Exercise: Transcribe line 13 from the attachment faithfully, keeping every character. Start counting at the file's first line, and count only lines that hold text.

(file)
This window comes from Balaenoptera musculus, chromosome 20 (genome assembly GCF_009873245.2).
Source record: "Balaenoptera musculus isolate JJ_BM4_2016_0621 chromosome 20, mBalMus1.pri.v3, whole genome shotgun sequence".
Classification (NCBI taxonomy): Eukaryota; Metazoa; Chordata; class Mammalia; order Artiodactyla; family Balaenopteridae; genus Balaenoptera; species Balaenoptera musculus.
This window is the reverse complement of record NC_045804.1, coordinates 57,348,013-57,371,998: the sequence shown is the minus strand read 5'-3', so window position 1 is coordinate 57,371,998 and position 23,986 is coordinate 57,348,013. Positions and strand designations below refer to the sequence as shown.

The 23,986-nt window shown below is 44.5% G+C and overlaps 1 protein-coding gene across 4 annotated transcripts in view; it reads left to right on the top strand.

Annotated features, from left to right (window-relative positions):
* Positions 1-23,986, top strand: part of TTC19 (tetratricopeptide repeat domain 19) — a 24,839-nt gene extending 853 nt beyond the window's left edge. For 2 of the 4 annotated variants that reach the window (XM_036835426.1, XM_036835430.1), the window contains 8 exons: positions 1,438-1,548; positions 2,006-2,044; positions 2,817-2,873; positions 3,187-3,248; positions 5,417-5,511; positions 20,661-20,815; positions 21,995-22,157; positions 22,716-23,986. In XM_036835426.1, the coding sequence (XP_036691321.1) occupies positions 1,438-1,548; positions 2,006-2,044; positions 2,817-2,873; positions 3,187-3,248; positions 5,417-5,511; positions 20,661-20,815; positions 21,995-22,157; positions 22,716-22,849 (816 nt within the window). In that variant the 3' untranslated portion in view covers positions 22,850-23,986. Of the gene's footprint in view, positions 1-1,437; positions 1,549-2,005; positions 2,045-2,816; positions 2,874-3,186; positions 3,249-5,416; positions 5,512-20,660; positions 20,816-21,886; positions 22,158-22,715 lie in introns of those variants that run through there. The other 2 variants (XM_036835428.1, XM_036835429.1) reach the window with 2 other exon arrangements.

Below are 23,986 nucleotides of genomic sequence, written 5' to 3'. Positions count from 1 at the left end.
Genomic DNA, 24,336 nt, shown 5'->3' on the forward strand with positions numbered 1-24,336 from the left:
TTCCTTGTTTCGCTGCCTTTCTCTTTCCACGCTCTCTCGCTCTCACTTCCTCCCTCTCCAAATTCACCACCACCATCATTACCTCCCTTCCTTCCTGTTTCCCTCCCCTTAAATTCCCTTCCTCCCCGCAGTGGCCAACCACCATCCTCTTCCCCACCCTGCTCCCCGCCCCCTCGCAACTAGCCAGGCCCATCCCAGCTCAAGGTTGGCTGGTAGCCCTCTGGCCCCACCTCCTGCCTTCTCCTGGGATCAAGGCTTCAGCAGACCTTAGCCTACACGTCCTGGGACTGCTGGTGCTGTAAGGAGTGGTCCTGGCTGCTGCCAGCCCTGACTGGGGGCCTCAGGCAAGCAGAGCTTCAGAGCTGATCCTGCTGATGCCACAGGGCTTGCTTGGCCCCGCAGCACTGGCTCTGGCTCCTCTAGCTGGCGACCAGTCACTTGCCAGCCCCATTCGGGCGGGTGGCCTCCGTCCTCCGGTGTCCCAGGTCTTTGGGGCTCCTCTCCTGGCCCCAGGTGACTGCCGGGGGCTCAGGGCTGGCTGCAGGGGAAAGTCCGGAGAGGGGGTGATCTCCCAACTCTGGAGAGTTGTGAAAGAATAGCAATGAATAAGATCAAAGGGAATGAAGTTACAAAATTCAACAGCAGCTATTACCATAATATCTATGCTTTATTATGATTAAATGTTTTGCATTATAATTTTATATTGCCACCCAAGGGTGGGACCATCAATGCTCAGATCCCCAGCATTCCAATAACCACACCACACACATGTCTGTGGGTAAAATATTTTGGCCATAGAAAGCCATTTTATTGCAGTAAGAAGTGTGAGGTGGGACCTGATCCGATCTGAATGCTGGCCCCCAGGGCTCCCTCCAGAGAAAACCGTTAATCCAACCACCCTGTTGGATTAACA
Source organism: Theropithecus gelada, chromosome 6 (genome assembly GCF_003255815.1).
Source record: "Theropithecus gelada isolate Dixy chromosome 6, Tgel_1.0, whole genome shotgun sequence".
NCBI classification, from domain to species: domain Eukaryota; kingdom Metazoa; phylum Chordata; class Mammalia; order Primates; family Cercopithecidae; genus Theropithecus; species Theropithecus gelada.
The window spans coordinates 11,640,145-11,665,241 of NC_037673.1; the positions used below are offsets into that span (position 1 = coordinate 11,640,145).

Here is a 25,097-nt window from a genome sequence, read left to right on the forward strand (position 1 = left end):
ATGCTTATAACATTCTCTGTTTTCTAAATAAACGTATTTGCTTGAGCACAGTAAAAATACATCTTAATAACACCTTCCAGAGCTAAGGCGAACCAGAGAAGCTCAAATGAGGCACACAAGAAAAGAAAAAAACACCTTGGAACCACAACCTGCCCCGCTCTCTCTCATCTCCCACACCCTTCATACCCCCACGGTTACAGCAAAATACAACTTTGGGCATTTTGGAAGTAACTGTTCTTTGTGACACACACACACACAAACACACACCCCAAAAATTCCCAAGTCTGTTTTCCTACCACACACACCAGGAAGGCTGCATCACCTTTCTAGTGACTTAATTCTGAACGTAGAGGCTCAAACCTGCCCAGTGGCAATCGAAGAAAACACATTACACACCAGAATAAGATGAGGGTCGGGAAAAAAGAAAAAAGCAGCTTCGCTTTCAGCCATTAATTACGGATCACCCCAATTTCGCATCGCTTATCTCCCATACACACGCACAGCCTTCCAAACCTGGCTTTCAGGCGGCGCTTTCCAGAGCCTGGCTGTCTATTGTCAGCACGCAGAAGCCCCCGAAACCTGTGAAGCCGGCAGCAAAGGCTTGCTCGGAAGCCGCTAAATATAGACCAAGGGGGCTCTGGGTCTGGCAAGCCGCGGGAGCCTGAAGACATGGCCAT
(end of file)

NCBI classification, from domain to species: domain Eukaryota; kingdom Metazoa; phylum Chordata; class Mammalia; order Primates; family Cercopithecidae; genus Theropithecus; species Theropithecus gelada.